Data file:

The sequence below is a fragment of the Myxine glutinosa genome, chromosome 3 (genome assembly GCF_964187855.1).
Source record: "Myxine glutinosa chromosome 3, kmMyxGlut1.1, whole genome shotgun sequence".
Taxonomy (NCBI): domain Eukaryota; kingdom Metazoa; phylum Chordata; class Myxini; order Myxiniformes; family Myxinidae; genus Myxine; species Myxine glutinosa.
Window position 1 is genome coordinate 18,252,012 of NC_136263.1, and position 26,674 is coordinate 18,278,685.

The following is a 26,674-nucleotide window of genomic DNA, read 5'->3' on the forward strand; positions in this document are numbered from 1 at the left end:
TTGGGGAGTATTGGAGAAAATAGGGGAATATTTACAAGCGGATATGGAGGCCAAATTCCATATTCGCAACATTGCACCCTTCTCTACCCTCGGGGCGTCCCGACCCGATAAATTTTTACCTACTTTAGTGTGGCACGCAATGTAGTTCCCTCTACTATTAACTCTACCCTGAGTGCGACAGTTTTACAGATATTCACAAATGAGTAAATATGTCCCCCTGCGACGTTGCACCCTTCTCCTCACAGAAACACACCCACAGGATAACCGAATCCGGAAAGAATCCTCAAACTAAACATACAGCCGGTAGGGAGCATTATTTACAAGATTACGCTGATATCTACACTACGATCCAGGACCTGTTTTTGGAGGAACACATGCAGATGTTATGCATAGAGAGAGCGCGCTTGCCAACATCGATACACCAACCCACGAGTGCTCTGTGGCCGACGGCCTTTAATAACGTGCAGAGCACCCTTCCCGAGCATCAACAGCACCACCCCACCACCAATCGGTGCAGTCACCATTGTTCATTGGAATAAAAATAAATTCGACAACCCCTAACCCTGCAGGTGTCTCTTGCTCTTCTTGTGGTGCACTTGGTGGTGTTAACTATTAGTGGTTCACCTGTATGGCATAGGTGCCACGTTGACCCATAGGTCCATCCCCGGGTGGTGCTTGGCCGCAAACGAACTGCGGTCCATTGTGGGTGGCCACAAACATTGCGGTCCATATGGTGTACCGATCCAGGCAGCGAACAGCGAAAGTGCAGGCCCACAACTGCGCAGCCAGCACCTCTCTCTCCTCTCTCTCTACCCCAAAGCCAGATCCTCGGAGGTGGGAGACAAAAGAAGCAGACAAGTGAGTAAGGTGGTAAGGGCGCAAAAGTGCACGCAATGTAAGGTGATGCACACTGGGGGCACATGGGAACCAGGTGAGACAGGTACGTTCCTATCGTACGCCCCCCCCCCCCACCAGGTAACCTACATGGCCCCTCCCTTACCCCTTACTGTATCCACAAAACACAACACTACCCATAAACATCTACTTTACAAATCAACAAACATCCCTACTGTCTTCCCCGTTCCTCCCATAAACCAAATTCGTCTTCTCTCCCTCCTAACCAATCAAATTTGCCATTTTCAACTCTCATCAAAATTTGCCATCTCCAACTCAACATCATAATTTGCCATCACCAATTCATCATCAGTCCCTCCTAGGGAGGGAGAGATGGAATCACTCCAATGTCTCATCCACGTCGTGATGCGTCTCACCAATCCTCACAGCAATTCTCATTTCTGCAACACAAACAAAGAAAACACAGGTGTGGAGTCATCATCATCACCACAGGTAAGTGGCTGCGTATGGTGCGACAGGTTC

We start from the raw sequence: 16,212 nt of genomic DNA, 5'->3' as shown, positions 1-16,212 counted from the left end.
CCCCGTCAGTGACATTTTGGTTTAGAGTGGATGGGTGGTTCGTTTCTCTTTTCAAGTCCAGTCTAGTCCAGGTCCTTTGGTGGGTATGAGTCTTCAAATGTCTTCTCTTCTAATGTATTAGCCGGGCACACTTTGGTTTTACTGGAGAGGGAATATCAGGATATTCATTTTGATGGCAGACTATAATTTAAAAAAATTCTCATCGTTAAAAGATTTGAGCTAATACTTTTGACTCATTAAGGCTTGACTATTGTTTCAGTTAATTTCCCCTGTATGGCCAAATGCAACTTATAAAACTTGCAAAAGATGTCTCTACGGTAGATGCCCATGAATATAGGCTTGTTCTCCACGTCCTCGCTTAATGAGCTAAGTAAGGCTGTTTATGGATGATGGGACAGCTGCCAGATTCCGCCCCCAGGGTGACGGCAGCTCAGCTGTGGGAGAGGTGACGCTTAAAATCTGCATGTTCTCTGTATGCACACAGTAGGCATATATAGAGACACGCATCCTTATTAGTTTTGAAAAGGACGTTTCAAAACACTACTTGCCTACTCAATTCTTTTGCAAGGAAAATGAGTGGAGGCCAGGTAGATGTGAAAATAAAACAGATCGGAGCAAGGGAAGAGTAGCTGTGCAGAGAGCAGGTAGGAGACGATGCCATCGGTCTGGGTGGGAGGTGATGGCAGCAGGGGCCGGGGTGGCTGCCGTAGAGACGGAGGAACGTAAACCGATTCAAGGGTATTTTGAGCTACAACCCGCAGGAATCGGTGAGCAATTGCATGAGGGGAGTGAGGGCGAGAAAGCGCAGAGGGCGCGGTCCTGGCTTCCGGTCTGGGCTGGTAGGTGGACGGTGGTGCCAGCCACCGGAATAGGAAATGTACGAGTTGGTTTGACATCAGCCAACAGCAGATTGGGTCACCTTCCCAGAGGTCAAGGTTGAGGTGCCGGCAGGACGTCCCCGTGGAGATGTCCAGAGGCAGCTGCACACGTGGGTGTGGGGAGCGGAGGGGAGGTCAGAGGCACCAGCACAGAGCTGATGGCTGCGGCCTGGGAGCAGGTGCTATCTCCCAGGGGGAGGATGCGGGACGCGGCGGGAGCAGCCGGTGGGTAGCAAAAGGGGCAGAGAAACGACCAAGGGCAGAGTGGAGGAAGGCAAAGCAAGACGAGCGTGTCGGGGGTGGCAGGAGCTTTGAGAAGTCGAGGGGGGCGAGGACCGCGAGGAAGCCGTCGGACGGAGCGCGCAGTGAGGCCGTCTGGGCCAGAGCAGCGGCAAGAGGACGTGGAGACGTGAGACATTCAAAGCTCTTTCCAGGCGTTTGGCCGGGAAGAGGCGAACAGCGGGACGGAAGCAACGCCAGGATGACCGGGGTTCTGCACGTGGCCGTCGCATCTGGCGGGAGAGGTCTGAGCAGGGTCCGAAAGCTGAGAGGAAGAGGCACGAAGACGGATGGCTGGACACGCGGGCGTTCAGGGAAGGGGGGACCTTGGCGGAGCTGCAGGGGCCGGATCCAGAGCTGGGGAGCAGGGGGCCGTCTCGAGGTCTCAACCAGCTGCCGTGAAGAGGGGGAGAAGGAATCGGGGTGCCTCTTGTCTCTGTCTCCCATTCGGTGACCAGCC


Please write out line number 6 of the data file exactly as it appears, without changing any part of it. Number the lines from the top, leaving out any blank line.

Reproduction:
TTGGGGAGTATTGGAGAAAATAGGGGAATATTTACAAGCGGATATGGAGGCCAAATTCCATATTCGCAACATTGCACCCTTCTCTACCCTCGGGGCGTCCCGACCCGATAAATTTTTACCTACTTTAGTGTGGCACGCAATGTAGTTCCCTCTACTATTAACTCTACCCTGAGTGCGACAGTTTTACAGATATTCACAAATGAGTAAATATGTCCCCCTGCGACGTTGCACCCTTCTCCTCACAGAAACACACCCACAGGATAACCGAATCCGGAAAGAATCCTCAAACTAAACATACAGCCGGTAGGGAGCATTATTTACAAGATTACGCTGATATCTACACTACGATCCAGGACCTGTTTTTGGAGGAACACATGCAGATGTTATGCATAGAGAGAGCGCGCTTGCCAACATCGATACACCAACCCACGAGTGCTCTGTGGCCGACGGCCTTTAATAACGTGCAGAGCACCCTTCCCGAGCATCAACAGCACCACCCCACCACCAATCGGTGCAGTCACCATTGTTCATTGGAATAAAAATAAATTCGACAACCCCTAACCCTGCAGGTGTCTCTTGCTCTTCTTGTGGTGCACTTGGTGGTGTTAACTATTAGTGGTTCACCTGTATGGCATAGGTGCCACGTTGACCCATAGGTCCATCCCCGGGTGGTGCTTGGCCGCAAACGAACTGCGGTCCATTGTGGGTGGCCACAAACATTGCGGTCCATATGGTGTACCGATCCAGGCAGCGAACAGCGAAAGTGCAGGCCCACAACTGCGCAGCCAGCACCTCTCTCTCCTCTCTCTCTACCCCAAAGCCAGATCCTCGGAGGTGGGAGACAAAAGAAGCAGACAAGTGAGTAAGGTGGTAAGGGCGCAAAAGTGCACGCAATGTAAGGTGATGCACACTGGGGGCACATGGGAACCAGGTGAGACAGGTACGTTCCTATCGTACGCCCCCCCCCCCCACCAGGTAACCTACATGGCCCCTCCCTTACCCCTTACTGTATCCACAAAACACAACACTACCCATAAACATCTACTTTACAAATCAACAAACATCCCTACTGTCTTCCCCGTTCCTCCCATAAACCAAATTCGTCTTCTCTCCCTCCTAACCAATCAAATTTGCCATTTTCAACTCTCATCAAAATTTGCCATCTCCAACTCAACATCATAATTTGCCATCACCAATTCATCATCAGTCCCTCCTAGGGAGGGAGAGATGGAATCACTCCAATGTCTCATCCACGTCGTGATGCGTCTCACCAATCCTCACAGCAATTCTCATTTCTGCAACACAAACAAAGAAAACACAGGTGTGGAGTCATCATCATCACCACAGGTAAGTGGCTGCGTATGGTGCGACAGGTTC